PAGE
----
There is a long list of factors, such as the ages of the parties, the value of the community estate, the extent of separate property owned by each spouse, fault in the breakup of the marriage, and others listed below. In general, the court is likely to begin with a 50-50 division of marital property and then modify it as the circumstances warrant.
- Length of the marriage
- Either person’s prior marriages
- Each person’s age, health, station, income, vocational skills, employ ability, estates, liabilities and needs
- Contribution by one spouse to the education, training or increased earning power of the other spouse
- Opportunity to acquire future income and assets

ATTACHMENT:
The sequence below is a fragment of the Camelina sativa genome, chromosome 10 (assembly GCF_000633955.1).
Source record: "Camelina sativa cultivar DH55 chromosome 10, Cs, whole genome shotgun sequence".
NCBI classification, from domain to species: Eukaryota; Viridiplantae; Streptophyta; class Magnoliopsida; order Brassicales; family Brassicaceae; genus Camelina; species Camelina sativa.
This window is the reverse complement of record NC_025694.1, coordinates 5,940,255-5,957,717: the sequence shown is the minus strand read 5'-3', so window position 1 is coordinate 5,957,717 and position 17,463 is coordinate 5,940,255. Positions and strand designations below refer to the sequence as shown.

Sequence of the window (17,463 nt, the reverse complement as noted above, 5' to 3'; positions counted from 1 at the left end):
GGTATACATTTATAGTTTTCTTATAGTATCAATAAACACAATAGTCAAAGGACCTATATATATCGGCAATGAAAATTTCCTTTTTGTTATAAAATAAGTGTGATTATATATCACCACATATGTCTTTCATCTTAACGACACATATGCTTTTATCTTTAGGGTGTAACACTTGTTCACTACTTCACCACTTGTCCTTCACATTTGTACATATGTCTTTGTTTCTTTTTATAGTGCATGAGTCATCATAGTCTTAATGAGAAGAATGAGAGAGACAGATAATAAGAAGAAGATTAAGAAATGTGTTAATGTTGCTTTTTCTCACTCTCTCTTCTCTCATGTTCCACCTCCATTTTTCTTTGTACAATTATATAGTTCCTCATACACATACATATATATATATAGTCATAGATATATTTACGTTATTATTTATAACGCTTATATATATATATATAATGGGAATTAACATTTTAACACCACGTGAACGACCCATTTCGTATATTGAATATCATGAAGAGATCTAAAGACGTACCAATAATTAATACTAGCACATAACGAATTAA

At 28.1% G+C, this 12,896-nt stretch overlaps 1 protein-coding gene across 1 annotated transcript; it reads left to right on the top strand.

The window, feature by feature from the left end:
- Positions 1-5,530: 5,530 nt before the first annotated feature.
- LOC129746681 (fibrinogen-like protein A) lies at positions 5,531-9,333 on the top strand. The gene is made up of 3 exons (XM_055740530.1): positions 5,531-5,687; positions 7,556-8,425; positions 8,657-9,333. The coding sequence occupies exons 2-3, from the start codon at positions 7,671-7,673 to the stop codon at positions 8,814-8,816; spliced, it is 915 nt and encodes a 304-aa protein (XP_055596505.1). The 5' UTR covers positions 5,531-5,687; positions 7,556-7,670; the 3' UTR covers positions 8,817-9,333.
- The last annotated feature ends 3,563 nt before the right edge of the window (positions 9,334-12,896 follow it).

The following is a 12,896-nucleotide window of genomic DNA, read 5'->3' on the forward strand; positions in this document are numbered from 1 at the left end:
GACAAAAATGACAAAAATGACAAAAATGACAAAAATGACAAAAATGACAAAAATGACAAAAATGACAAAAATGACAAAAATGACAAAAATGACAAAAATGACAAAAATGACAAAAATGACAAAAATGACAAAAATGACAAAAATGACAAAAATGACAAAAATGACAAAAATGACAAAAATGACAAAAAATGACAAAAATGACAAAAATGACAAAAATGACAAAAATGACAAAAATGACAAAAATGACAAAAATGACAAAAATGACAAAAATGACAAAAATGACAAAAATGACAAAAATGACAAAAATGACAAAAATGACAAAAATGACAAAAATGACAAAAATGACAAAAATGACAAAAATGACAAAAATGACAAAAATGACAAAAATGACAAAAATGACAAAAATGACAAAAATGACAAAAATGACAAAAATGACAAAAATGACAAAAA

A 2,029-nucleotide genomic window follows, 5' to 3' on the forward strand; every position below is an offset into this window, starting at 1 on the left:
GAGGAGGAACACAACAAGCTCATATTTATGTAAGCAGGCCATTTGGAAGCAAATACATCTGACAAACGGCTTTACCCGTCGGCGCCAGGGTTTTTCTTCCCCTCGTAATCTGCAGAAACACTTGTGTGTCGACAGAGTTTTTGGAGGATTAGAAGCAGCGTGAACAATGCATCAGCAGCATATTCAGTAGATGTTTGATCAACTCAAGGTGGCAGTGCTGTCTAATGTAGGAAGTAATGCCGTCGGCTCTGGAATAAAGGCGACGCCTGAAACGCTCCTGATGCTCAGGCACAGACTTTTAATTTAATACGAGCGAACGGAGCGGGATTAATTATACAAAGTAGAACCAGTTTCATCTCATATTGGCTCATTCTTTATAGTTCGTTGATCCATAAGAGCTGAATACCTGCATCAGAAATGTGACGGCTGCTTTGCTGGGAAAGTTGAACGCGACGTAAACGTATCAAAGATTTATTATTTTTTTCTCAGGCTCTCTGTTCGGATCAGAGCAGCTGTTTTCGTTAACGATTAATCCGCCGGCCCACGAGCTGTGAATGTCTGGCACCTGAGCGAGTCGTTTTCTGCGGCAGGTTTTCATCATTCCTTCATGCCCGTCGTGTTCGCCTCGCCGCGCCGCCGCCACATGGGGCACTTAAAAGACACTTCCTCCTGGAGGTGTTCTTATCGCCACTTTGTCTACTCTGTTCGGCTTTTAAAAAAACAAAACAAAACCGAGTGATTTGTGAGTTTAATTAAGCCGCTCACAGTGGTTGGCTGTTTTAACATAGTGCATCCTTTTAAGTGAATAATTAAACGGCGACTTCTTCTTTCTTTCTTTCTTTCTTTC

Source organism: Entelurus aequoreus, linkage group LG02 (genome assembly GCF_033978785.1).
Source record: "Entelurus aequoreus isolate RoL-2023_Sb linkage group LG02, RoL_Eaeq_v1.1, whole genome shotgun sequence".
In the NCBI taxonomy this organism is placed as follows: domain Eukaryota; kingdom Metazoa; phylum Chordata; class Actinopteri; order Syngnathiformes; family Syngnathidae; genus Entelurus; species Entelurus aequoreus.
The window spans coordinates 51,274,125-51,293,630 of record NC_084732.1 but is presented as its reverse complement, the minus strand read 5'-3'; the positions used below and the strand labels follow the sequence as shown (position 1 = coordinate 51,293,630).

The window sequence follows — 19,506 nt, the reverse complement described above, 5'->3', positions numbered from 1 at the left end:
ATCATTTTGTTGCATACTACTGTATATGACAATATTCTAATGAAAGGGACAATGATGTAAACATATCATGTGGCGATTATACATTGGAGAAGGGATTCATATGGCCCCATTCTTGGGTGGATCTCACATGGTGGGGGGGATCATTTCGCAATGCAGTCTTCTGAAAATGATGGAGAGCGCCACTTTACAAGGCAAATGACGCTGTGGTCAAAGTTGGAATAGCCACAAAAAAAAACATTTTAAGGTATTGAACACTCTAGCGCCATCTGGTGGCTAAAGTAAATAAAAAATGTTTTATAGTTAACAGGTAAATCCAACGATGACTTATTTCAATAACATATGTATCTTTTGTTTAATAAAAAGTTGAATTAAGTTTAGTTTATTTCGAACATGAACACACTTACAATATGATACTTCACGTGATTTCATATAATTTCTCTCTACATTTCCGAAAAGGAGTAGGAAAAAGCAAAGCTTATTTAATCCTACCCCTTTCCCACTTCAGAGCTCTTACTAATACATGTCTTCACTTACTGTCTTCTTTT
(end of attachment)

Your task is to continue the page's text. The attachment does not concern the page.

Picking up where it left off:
- Sources of income, including medical, retirement, insurance and other benefits
- Services rendered as a parent, wage earner or homemaker
- Value of each person’s property
- Standard of living established during the marriage
- Tax consequences of the distribution
- Custodial parent designation
A common misconception of divorcing parties is that the court can somehow order the other party to pay more money than he or she has. No matter how badly the extra money may be needed, the judge cannot order a person to pay more than he or she has available.